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Wednesday, 13 May 1936


Senator DUNCAN-HUGHES (South Australia) . - I do not propose to make a long speech on this item, but it is an instructive item, inasmuch as the Leader of the Opposition (Senator Collings) has disclosed the demand there is in some quarters for protection on things, which from their very nature, leed a minimum of protection. It should be perfectly obvious to every hon.rable senator that bolts, nuts, rivets, metal washers, screws with nuts or for ;se with nuts, and engineers' set screws, are weighty things to import. The freight on them, therefore, quite apart from any other cost, is bound to be extremely high, and the local industry derives a tremendous initial advantage in this _ respect over the imported article. The duties set out in the schedule are exceedingly complicated, but in order to illustrate my contention I shall deal first with the British preferential tariff. This is an ad valorem duty of 35 per cent, less 3s. 6d. per cwt., or, as an alternative, an ad valorem duty of 10 per cent., whichever rate returns the higher duty. That higher mathematician whom the Postmaster-General (Senator A. J. McLachlan) was invoking the other day would have his work cut out if he were to apply his brains to this item.


Senator Leckie - Another " administrative difficulty " would arise too.


Senator DUNCAN-HUGHES - Is the protective duty of 10 per cent, also subject to the full exchange rate under the new schedule?


Senator McLachlan - Yes.


Senator DUNCAN-HUGHES - The minimum protection afforded to. the Australian article against any British imports is therefore 35 per cent.


Senator Leckie - No.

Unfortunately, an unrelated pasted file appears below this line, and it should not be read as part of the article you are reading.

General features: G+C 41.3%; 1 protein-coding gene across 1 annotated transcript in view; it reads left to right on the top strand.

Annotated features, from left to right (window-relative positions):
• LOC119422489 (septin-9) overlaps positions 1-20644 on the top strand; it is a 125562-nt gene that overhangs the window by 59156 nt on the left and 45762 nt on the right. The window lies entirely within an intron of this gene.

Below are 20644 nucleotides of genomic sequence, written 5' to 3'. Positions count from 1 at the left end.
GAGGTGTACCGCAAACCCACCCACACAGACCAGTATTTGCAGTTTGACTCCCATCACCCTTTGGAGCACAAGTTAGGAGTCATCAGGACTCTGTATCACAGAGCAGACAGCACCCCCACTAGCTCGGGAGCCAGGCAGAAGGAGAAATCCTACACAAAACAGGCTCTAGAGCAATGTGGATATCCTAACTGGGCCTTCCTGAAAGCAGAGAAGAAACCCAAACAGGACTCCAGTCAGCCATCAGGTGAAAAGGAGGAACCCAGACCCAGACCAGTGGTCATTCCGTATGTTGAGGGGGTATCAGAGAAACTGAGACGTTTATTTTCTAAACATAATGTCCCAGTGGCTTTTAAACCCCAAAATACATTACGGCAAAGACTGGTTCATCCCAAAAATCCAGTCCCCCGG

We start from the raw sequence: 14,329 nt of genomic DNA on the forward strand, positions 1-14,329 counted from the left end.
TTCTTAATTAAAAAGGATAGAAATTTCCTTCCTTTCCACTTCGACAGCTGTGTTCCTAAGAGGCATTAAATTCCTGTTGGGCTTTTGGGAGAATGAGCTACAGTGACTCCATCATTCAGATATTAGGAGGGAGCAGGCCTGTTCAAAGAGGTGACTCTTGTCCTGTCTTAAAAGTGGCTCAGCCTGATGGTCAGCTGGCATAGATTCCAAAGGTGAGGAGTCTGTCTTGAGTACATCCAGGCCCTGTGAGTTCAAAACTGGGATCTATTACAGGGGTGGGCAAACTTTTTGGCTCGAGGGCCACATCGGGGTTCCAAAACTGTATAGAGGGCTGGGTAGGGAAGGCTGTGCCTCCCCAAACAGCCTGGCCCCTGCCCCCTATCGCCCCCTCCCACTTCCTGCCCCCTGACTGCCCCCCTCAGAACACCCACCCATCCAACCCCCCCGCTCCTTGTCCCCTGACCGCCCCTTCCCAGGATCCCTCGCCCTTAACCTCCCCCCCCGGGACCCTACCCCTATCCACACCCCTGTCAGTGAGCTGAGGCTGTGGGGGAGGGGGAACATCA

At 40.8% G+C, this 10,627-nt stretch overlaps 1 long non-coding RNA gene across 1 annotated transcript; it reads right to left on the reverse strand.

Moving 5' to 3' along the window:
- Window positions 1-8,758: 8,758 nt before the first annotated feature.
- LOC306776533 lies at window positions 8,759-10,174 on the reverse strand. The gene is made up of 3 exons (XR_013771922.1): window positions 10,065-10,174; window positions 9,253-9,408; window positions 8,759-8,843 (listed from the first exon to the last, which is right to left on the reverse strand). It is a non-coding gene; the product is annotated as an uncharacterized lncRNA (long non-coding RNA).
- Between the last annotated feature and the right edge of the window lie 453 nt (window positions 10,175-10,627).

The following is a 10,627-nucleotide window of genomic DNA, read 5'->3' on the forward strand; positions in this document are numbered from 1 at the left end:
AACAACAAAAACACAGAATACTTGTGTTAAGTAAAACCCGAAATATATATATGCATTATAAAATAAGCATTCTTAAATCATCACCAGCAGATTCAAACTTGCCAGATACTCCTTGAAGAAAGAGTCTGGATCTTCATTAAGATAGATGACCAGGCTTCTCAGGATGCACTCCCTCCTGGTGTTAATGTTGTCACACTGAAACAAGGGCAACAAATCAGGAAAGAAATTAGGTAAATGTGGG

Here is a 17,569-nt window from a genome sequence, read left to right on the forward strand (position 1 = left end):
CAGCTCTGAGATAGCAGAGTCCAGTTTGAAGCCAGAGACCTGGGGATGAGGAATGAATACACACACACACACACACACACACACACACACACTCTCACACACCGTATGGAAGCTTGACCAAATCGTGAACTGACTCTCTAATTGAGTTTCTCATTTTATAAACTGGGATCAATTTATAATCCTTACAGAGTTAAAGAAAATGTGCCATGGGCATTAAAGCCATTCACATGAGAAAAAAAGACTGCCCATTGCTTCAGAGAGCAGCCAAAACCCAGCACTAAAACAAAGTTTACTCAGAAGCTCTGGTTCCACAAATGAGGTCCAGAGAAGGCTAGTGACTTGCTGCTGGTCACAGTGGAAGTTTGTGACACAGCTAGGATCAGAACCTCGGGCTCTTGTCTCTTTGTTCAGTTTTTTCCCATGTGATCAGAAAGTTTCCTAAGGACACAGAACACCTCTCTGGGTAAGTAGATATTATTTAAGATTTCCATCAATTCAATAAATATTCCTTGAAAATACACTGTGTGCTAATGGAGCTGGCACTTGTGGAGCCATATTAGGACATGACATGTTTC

Senator DUNCAN-HUGHES - Apparently it is, for in addition to the 10 per cent, ad valorem duty, the exchange rate of 25 per cent, must be taken into consideration. The two make the protection afforded to the Australian manufacturer 35 per cent. The importer is also required to pay freight and other charges. Bolts, nuts, rivets and metal washers are articles which, from their very nature, are of the simplest type to manufacture; the raw material is obtainable in Australia, the manufacturers are established here, and the market is at their very door. In view of all these circumstances, how the Leader of the Opposition can claim that this- schedule launches a drastic attack upon the local manufacturers of these articles and that it is necessary to retain the duties at a high level in order to ensure that they are adequately protected is beyond my comprehension, just as it is beyond my comprehension that Senator Leckie can seriously suggest that the market will be thrown open to the importer by these rates of duty, which, in my opinion, aTe high. On the articles manufactured in foreign parts and imported into Australia a duty of 55 per cent, is imposed, plus at least 25 per cent, exchange. If that protection is not more than adequate, I do not know what would satisfy the local industry here. The duties, as they stand, are prohibitive. I fail to see that any increase of duty, short of an absolute prohibition, could be added to the rates set out in the schedule.







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